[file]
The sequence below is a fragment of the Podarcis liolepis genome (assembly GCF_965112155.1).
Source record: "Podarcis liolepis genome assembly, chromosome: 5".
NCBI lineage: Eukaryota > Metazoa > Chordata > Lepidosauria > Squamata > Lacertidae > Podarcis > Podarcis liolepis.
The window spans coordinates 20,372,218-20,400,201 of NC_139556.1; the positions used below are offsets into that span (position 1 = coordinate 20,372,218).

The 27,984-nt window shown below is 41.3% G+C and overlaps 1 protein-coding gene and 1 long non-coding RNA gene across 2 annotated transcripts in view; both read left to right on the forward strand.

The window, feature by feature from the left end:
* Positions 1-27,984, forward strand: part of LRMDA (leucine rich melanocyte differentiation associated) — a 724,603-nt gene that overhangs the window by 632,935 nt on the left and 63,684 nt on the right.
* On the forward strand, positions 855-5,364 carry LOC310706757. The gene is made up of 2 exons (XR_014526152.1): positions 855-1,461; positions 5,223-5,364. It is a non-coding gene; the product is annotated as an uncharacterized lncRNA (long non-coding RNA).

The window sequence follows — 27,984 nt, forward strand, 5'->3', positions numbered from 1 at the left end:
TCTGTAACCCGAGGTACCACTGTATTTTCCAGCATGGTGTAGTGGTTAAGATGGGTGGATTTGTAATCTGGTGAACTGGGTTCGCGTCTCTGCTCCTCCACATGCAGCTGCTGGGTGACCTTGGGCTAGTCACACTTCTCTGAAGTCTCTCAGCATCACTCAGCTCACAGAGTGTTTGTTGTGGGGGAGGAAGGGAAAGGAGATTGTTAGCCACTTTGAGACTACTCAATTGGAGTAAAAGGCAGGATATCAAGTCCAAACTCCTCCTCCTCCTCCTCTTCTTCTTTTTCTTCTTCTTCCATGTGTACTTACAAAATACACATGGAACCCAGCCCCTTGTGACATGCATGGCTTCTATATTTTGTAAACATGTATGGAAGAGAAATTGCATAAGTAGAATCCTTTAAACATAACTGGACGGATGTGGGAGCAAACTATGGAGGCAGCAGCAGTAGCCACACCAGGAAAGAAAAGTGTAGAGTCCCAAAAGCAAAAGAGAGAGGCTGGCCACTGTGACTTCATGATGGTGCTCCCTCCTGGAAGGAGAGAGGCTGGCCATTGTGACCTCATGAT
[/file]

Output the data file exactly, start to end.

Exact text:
The sequence below is a fragment of the Podarcis liolepis genome (assembly GCF_965112155.1).
Source record: "Podarcis liolepis genome assembly, chromosome: 5".
NCBI lineage: Eukaryota > Metazoa > Chordata > Lepidosauria > Squamata > Lacertidae > Podarcis > Podarcis liolepis.
The window spans coordinates 20,372,218-20,400,201 of NC_139556.1; the positions used below are offsets into that span (position 1 = coordinate 20,372,218).

The 27,984-nt window shown below is 41.3% G+C and overlaps 1 protein-coding gene and 1 long non-coding RNA gene across 2 annotated transcripts in view; both read left to right on the forward strand.

The window, feature by feature from the left end:
* Positions 1-27,984, forward strand: part of LRMDA (leucine rich melanocyte differentiation associated) — a 724,603-nt gene that overhangs the window by 632,935 nt on the left and 63,684 nt on the right.
* On the forward strand, positions 855-5,364 carry LOC310706757. The gene is made up of 2 exons (XR_014526152.1): positions 855-1,461; positions 5,223-5,364. It is a non-coding gene; the product is annotated as an uncharacterized lncRNA (long non-coding RNA).

The window sequence follows — 27,984 nt, forward strand, 5'->3', positions numbered from 1 at the left end:
TCTGTAACCCGAGGTACCACTGTATTTTCCAGCATGGTGTAGTGGTTAAGATGGGTGGATTTGTAATCTGGTGAACTGGGTTCGCGTCTCTGCTCCTCCACATGCAGCTGCTGGGTGACCTTGGGCTAGTCACACTTCTCTGAAGTCTCTCAGCATCACTCAGCTCACAGAGTGTTTGTTGTGGGGGAGGAAGGGAAAGGAGATTGTTAGCCACTTTGAGACTACTCAATTGGAGTAAAAGGCAGGATATCAAGTCCAAACTCCTCCTCCTCCTCCTCTTCTTCTTTTTCTTCTTCTTCCATGTGTACTTACAAAATACACATGGAACCCAGCCCCTTGTGACATGCATGGCTTCTATATTTTGTAAACATGTATGGAAGAGAAATTGCATAAGTAGAATCCTTTAAACATAACTGGACGGATGTGGGAGCAAACTATGGAGGCAGCAGCAGTAGCCACACCAGGAAAGAAAAGTGTAGAGTCCCAAAAGCAAAAGAGAGAGGCTGGCCACTGTGACTTCATGATGGTGCTCCCTCCTGGAAGGAGAGAGGCTGGCCATTGTGACCTCATGAT